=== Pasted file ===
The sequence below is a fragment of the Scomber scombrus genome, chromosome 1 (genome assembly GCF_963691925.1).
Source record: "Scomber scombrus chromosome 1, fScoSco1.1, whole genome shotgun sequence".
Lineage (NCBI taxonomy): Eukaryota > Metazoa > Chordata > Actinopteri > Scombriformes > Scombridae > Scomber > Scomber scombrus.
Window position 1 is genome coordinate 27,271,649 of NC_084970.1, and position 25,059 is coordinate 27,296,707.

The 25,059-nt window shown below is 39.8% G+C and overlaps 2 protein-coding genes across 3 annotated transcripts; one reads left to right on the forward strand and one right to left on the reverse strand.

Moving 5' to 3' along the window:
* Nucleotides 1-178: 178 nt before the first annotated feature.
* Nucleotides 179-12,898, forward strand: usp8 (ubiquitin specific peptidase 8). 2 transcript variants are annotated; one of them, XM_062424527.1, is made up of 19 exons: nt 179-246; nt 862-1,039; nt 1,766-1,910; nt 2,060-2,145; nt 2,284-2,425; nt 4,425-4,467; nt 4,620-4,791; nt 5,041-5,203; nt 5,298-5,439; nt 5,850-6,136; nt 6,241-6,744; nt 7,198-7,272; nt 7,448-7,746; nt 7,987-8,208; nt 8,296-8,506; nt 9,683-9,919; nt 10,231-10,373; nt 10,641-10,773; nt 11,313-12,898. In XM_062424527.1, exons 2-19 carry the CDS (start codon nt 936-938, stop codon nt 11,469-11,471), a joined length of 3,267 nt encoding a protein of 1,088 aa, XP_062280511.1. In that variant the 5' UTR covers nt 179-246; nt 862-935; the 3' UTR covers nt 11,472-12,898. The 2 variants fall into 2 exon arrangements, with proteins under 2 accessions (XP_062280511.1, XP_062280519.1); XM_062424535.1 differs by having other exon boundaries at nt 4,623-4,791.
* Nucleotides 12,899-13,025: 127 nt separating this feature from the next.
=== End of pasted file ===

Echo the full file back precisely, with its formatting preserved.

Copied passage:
The sequence below is a fragment of the Scomber scombrus genome, chromosome 1 (genome assembly GCF_963691925.1).
Source record: "Scomber scombrus chromosome 1, fScoSco1.1, whole genome shotgun sequence".
Lineage (NCBI taxonomy): Eukaryota > Metazoa > Chordata > Actinopteri > Scombriformes > Scombridae > Scomber > Scomber scombrus.
Window position 1 is genome coordinate 27,271,649 of NC_084970.1, and position 25,059 is coordinate 27,296,707.

The 25,059-nt window shown below is 39.8% G+C and overlaps 2 protein-coding genes across 3 annotated transcripts; one reads left to right on the forward strand and one right to left on the reverse strand.

Moving 5' to 3' along the window:
* Nucleotides 1-178: 178 nt before the first annotated feature.
* Nucleotides 179-12,898, forward strand: usp8 (ubiquitin specific peptidase 8). 2 transcript variants are annotated; one of them, XM_062424527.1, is made up of 19 exons: nt 179-246; nt 862-1,039; nt 1,766-1,910; nt 2,060-2,145; nt 2,284-2,425; nt 4,425-4,467; nt 4,620-4,791; nt 5,041-5,203; nt 5,298-5,439; nt 5,850-6,136; nt 6,241-6,744; nt 7,198-7,272; nt 7,448-7,746; nt 7,987-8,208; nt 8,296-8,506; nt 9,683-9,919; nt 10,231-10,373; nt 10,641-10,773; nt 11,313-12,898. In XM_062424527.1, exons 2-19 carry the CDS (start codon nt 936-938, stop codon nt 11,469-11,471), a joined length of 3,267 nt encoding a protein of 1,088 aa, XP_062280511.1. In that variant the 5' UTR covers nt 179-246; nt 862-935; the 3' UTR covers nt 11,472-12,898. The 2 variants fall into 2 exon arrangements, with proteins under 2 accessions (XP_062280511.1, XP_062280519.1); XM_062424535.1 differs by having other exon boundaries at nt 4,623-4,791.
* Nucleotides 12,899-13,025: 127 nt separating this feature from the next.